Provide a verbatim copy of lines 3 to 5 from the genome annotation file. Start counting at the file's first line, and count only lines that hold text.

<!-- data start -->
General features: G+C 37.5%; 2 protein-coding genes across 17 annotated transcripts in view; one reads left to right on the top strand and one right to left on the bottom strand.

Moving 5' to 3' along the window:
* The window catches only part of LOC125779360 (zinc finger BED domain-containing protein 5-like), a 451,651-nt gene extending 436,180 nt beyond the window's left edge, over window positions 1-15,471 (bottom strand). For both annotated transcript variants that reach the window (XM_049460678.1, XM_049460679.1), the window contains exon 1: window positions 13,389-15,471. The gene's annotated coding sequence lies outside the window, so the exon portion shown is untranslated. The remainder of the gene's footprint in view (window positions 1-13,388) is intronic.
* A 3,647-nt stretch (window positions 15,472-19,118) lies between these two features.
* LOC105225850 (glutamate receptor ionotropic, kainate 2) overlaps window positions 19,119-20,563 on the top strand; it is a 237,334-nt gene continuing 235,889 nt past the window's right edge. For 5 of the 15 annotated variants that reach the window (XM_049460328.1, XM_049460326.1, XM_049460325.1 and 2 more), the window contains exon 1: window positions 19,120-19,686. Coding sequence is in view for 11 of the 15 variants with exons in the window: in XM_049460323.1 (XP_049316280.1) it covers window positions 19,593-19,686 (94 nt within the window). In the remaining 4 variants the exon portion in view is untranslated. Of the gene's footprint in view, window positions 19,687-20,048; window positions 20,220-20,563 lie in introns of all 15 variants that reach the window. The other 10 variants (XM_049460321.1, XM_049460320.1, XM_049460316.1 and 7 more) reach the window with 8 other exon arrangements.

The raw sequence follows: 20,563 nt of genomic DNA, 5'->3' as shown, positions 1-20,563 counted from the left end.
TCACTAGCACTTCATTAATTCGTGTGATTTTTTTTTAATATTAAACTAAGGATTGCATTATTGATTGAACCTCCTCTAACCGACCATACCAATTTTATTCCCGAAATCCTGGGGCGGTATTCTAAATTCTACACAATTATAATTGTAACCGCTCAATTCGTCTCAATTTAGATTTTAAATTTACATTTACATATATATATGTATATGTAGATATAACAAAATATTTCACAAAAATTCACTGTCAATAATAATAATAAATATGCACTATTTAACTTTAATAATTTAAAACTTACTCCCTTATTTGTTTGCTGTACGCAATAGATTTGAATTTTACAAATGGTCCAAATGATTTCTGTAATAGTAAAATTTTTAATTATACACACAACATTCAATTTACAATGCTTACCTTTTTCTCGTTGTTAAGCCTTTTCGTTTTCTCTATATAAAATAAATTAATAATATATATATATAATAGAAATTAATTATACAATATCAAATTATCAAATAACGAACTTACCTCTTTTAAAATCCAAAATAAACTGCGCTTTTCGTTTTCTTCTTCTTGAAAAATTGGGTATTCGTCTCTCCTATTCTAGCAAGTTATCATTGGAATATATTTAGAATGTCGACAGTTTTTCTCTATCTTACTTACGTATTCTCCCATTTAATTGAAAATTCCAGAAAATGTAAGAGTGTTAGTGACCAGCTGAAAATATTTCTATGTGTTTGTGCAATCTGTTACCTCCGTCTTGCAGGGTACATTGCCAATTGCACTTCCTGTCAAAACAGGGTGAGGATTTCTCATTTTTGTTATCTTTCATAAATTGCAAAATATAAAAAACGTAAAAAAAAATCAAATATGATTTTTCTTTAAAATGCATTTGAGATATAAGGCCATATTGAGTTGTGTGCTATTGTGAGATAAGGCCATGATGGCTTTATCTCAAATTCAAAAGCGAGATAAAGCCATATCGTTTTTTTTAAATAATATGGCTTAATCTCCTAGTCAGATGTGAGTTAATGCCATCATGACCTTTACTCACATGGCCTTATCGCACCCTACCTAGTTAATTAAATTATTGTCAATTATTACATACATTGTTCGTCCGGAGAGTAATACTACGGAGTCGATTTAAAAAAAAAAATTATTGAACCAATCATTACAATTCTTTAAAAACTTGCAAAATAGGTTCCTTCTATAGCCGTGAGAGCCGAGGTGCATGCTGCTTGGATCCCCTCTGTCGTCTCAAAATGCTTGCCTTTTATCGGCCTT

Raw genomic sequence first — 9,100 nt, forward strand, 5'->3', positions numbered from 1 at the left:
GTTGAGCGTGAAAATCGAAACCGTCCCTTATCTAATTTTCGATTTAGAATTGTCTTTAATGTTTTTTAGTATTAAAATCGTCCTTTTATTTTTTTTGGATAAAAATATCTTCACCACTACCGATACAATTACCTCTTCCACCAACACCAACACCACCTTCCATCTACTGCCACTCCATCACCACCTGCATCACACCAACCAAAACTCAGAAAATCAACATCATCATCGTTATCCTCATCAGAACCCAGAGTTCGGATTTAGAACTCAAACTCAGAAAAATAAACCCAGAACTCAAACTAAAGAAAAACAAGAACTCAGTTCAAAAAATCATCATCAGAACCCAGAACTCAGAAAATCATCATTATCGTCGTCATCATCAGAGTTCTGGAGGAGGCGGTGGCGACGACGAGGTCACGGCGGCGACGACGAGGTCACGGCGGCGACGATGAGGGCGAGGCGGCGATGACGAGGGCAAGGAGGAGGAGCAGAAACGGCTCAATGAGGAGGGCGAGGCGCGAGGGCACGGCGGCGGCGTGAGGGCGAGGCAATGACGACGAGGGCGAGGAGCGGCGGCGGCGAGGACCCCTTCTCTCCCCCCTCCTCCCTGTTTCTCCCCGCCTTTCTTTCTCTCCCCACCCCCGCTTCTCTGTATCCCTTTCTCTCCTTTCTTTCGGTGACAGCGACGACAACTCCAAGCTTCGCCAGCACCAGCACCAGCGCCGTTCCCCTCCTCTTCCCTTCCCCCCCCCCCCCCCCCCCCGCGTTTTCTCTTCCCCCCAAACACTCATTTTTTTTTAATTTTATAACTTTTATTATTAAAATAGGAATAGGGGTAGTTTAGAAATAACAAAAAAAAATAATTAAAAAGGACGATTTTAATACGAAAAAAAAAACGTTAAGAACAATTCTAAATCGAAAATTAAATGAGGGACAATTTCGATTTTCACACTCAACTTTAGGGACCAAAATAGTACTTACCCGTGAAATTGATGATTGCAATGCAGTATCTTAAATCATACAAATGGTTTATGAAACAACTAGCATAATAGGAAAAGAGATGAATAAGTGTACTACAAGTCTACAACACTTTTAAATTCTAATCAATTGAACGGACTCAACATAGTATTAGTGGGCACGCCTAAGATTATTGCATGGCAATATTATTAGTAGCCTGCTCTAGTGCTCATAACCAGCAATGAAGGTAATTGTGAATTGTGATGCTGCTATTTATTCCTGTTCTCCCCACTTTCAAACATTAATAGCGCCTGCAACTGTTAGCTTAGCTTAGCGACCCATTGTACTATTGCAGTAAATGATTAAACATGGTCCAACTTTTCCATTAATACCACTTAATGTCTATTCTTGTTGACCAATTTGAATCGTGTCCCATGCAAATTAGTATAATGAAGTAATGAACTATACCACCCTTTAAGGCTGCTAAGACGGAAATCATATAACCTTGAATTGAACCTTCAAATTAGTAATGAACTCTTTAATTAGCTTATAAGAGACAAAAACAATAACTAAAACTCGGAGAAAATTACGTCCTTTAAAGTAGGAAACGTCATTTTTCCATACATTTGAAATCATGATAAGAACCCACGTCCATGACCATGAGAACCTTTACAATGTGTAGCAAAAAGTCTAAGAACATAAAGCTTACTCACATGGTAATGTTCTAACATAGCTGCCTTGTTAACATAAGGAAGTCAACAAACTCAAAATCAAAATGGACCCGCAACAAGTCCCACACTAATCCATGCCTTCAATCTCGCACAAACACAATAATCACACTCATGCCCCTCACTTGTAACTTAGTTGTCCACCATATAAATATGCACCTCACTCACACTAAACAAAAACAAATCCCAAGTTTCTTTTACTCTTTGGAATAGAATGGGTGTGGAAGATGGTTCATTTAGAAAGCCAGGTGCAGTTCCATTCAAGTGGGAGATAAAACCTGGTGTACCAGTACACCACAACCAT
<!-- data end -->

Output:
* The window catches only part of LOC125779360 (zinc finger BED domain-containing protein 5-like), a 451,651-nt gene extending 436,180 nt beyond the window's left edge, over window positions 1-15,471 (bottom strand). For both annotated transcript variants that reach the window (XM_049460678.1, XM_049460679.1), the window contains exon 1: window positions 13,389-15,471. The gene's annotated coding sequence lies outside the window, so the exon portion shown is untranslated. The remainder of the gene's footprint in view (window positions 1-13,388) is intronic.
* A 3,647-nt stretch (window positions 15,472-19,118) lies between these two features.
* LOC105225850 (glutamate receptor ionotropic, kainate 2) overlaps window positions 19,119-20,563 on the top strand; it is a 237,334-nt gene continuing 235,889 nt past the window's right edge. For 5 of the 15 annotated variants that reach the window (XM_049460328.1, XM_049460326.1, XM_049460325.1 and 2 more), the window contains exon 1: window positions 19,120-19,686. Coding sequence is in view for 11 of the 15 variants with exons in the window: in XM_049460323.1 (XP_049316280.1) it covers window positions 19,593-19,686 (94 nt within the window). In the remaining 4 variants the exon portion in view is untranslated. Of the gene's footprint in view, window positions 19,687-20,048; window positions 20,220-20,563 lie in introns of all 15 variants that reach the window. The other 10 variants (XM_049460321.1, XM_049460320.1, XM_049460316.1 and 7 more) reach the window with 8 other exon arrangements.